As the late great Bill Shankly explained:
"Football is a simple game based on the giving and taking of passes, of controlling the ball and of making yourself available to receive a pass. It is terribly simple.".
Managers can learn a lot from football and in particular the football manager.
Whilst football itself is actually quite simple, a manager’s role (or coach for those outside the UK) is more complex and the similarities with team leaders and line managers within business are obvious.
Clearly defined business objectives and goals
Firstly, the manager or coach will be tasked with one of three goals (the aims and objectives if you will) for the season:
1. Title win/ promotion
2. Consolidate existing position and grow
3. Avoid relegation
As you can see, these are very clear objectives – they are well communicated and something that everyone can understand and buy into – these objectives are given to the manager/ coach by either the club’s Chairman or Owner depending on the clubs situation.
Managers need to get the most from their team
Typically, managers will look to implement one of two strategies. Some managers have a philosophy of how the game should be played, for example Pep Guardiola instigated a short, quick passing style at Barcelona, which no doubt he will instil at Bayern. Also, take the case of Marcelo Bielsa, the Argentinean coach who has managed both Argentina and Chile and is currently at the helm of Atletico Bilabo – Bielsa has a philosophy of attack to ensure his teams are incredibly quick upfront. These managers/ coaches (regardless of the club they are at) will look to bring in players that they know will fit into this playing style and buy into their philosophy.
Where club’s resources are more limited, you find a different style of manager. The manager who knows how to implement a style of football that works with the players at their disposal. The likes of Dario Gradi, famous for working with and developing many players from Crewe, is a good example here.
Ensuring the team are supported, nurtured, trained, developed – nothing is left to chance (and learn from the best!)
A football manager or coach then has the responsibility of getting the best of their team.
Very little is left to chance in football. At a really basic level, a good manager ensures he has the right team of coaches and physios around him – from dedicated goal keeping and attacking coaches through to nutritional and even sports’ psychology experts. Getting the team in both physical and mental shape is key to the success.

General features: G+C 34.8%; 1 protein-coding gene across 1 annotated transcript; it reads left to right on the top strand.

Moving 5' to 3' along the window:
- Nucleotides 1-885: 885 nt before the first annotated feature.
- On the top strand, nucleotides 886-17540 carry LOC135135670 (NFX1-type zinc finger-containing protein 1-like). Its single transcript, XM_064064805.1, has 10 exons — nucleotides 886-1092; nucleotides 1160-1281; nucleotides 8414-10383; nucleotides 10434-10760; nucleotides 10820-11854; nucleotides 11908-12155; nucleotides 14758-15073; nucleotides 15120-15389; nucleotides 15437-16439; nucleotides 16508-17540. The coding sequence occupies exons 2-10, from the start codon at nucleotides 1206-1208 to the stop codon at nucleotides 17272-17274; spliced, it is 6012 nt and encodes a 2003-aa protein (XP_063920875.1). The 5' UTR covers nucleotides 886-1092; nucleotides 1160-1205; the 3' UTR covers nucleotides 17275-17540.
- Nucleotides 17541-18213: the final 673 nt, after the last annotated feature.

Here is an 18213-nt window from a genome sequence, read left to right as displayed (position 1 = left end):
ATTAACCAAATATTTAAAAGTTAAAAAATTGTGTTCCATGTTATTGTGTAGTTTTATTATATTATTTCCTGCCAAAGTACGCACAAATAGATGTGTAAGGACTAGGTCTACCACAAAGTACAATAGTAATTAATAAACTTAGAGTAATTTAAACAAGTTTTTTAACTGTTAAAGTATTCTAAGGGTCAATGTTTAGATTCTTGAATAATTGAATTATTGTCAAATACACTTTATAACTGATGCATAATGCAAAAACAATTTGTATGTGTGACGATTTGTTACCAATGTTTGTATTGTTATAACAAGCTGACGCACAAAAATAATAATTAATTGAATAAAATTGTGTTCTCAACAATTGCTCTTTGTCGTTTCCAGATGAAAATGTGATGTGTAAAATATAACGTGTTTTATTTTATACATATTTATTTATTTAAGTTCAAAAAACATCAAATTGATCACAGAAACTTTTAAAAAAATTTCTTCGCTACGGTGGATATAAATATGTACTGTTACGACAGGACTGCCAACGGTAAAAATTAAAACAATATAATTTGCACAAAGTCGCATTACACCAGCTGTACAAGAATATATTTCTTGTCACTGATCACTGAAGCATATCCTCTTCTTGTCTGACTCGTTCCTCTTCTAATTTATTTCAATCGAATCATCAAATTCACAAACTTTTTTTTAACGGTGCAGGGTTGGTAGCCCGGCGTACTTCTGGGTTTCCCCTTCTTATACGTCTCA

Famously, Brazil are world leaders when it comes to match/ tournament preparation (http://www.bbc.co.uk/sport/0/football/20874300). The work that goes on behind the scenes in getting players ready for key tournaments has been paramount to their success. Neither Barcelona nor Inter Milan could get key players Rivaldo and Ronaldo fit – yet Brazil did and won the 2002 World Cup.
"In terms of methodology of work, Europe is way behind Brazil." - Paulo Paixao – Brazil Physical Preparation Specialist
The team a manager assembles are there to ensure players have the best possible chance of performing at the top of their ability, week in and week out.
Don’t underestimate how powerful and successful a team can be
Managers also have other targets, we have already discussed the long-term targets but there are short-term goals too. FA and League cup games are good examples, and it is here that players and team can display attributes that are seemingly beyond them.
Take this year’s FA Cup – it has provided a wealth of examples where managers have set-up their teams to enable them to beat opposition of a significantly higher quality. Oldham ousted Liverpool, MK Dons beat QPR and Luton Town dumped Norwich City out of the Cup. Man for man, Oldham, MK Dons and Luton are inferior (and by some margin) than their counter parts. Yet, their team ethic, belief and confidence (inspired and instigated by the manager) meant they were able to go above and beyond – they thrived on adversity and exceeded all expectations.